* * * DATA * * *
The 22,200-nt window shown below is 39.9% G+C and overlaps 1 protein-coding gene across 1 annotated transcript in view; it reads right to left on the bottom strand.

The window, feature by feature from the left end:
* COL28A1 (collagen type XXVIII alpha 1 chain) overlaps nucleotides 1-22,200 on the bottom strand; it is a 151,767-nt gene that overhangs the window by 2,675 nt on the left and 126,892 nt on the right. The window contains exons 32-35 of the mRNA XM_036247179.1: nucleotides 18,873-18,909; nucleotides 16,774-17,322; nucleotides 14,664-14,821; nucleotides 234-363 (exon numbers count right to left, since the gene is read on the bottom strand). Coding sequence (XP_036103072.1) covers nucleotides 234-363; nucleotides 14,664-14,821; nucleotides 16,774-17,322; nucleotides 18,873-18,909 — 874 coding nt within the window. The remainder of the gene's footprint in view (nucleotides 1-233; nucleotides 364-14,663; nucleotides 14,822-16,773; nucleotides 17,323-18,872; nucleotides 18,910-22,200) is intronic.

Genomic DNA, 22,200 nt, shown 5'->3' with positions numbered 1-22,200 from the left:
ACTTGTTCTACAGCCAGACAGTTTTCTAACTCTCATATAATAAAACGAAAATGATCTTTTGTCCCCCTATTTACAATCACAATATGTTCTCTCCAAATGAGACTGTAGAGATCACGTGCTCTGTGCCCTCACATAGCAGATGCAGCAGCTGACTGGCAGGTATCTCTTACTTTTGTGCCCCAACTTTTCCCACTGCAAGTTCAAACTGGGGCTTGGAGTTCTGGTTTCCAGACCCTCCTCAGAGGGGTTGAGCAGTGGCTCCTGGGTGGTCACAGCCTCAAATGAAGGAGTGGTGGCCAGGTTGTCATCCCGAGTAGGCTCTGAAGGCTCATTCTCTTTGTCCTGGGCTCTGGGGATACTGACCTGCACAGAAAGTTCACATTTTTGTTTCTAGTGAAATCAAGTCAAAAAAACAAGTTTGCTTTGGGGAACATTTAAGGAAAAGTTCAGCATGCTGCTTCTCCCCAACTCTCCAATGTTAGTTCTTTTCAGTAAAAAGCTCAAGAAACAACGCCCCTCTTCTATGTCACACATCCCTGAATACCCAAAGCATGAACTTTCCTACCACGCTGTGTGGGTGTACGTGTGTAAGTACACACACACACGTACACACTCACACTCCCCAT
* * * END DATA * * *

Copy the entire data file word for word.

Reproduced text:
The 22,200-nt window shown below is 39.9% G+C and overlaps 1 protein-coding gene across 1 annotated transcript in view; it reads right to left on the bottom strand.

The window, feature by feature from the left end:
* COL28A1 (collagen type XXVIII alpha 1 chain) overlaps nucleotides 1-22,200 on the bottom strand; it is a 151,767-nt gene that overhangs the window by 2,675 nt on the left and 126,892 nt on the right. The window contains exons 32-35 of the mRNA XM_036247179.1: nucleotides 18,873-18,909; nucleotides 16,774-17,322; nucleotides 14,664-14,821; nucleotides 234-363 (exon numbers count right to left, since the gene is read on the bottom strand). Coding sequence (XP_036103072.1) covers nucleotides 234-363; nucleotides 14,664-14,821; nucleotides 16,774-17,322; nucleotides 18,873-18,909 — 874 coding nt within the window. The remainder of the gene's footprint in view (nucleotides 1-233; nucleotides 364-14,663; nucleotides 14,822-16,773; nucleotides 17,323-18,872; nucleotides 18,910-22,200) is intronic.

Genomic DNA, 22,200 nt, shown 5'->3' with positions numbered 1-22,200 from the left:
ACTTGTTCTACAGCCAGACAGTTTTCTAACTCTCATATAATAAAACGAAAATGATCTTTTGTCCCCCTATTTACAATCACAATATGTTCTCTCCAAATGAGACTGTAGAGATCACGTGCTCTGTGCCCTCACATAGCAGATGCAGCAGCTGACTGGCAGGTATCTCTTACTTTTGTGCCCCAACTTTTCCCACTGCAAGTTCAAACTGGGGCTTGGAGTTCTGGTTTCCAGACCCTCCTCAGAGGGGTTGAGCAGTGGCTCCTGGGTGGTCACAGCCTCAAATGAAGGAGTGGTGGCCAGGTTGTCATCCCGAGTAGGCTCTGAAGGCTCATTCTCTTTGTCCTGGGCTCTGGGGATACTGACCTGCACAGAAAGTTCACATTTTTGTTTCTAGTGAAATCAAGTCAAAAAAACAAGTTTGCTTTGGGGAACATTTAAGGAAAAGTTCAGCATGCTGCTTCTCCCCAACTCTCCAATGTTAGTTCTTTTCAGTAAAAAGCTCAAGAAACAACGCCCCTCTTCTATGTCACACATCCCTGAATACCCAAAGCATGAACTTTCCTACCACGCTGTGTGGGTGTACGTGTGTAAGTACACACACACACGTACACACTCACACTCCCCAT